A good reference work for understanding a broad overview of ship and boat designs as they evolved in the ancient Mediterranean world (and persisted into the medieval). Casson is a classicist rather than a maritime historian, so the material is very much oriented towards reading and interpreting texts over detailed analysis of the technical aspects of ship designs, but this skill set is far more important for pulling data and inference out of the limited sources. Given the limited sources available, it would not seem possible to have a work on Mediterranean antiquity similar to that I read by Ferreiro recently.
I bought this self-published e-book when it came out in 2012, but a recent revised edition encouraged me to revisit it to see what more I might get out of it now that so much of this has become second nature. Still a good reference resource.
Entertaining memoir of a British runner who moved to Kenya to train with Kenyan marathon runners. Provides interesting insight into the different approaches to conditioning, nutrition, and training regimes employed by Kenyan athletes and their coaches as well as the role athletics plays in contemporary Kenyan culture generally. Does a better job of avoiding the temptation to declare a single, magical explanation for recent Kenyan successes in long-distance running than I had expected.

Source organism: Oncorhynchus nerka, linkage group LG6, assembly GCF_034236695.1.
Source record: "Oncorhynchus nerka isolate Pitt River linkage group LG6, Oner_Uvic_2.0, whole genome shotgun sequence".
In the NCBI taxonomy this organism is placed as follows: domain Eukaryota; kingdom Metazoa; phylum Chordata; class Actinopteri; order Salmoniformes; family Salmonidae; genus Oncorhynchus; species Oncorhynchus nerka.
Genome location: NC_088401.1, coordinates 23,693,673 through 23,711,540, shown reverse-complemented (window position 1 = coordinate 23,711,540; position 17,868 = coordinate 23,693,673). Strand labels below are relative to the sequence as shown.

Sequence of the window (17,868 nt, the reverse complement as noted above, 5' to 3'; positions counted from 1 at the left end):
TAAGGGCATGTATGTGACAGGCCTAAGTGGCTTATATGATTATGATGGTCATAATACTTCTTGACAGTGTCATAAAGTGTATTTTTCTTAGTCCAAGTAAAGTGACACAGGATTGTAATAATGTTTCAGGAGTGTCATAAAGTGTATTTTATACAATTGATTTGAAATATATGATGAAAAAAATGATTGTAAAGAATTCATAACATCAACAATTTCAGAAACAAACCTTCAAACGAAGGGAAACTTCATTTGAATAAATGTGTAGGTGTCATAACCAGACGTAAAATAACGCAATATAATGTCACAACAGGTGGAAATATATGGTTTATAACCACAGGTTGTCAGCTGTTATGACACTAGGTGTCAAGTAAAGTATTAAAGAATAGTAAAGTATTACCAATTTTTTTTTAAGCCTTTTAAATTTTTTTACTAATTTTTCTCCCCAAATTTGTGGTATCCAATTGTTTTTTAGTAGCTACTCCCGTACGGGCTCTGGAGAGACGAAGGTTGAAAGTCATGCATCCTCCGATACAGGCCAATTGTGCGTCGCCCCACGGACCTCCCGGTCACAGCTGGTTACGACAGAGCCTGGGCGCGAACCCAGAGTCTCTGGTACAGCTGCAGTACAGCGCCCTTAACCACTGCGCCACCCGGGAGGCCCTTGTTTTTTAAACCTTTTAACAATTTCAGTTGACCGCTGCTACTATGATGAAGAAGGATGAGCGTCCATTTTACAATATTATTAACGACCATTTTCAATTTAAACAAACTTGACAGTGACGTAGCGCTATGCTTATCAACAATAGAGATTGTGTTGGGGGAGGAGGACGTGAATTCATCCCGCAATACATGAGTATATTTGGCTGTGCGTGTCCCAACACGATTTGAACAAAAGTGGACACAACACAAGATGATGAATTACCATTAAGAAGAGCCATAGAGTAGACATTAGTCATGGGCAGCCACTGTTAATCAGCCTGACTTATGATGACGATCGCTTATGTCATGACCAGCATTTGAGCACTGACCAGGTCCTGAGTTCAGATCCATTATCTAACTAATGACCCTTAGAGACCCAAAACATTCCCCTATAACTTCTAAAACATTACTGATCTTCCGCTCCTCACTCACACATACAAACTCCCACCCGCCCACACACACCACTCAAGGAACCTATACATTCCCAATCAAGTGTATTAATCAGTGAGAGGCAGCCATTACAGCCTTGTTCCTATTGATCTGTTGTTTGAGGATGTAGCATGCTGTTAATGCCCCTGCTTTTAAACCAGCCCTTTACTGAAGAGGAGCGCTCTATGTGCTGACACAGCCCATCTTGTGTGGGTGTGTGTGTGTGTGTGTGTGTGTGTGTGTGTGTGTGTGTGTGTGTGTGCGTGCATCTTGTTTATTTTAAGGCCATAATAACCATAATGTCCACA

Craddock selects several representative early Roguelikes (NetHack, Moria, Angband, etc.) and relates the circumstances of their development and the design motivations of their several creators. The focus very much favors constructing a unified narrative out of interviews with the creators of the games. What analytical perspective there is oriented much more towards issues of game design than to historical perspective. One notable exception comes in his presentation of the independent (and to some degree simultaneous) development of Beneath Apple Manor, Sword of Fargoal, and Rogue—three games with similar design goals and mechanics, though only Rogue would become the namesake for the genre.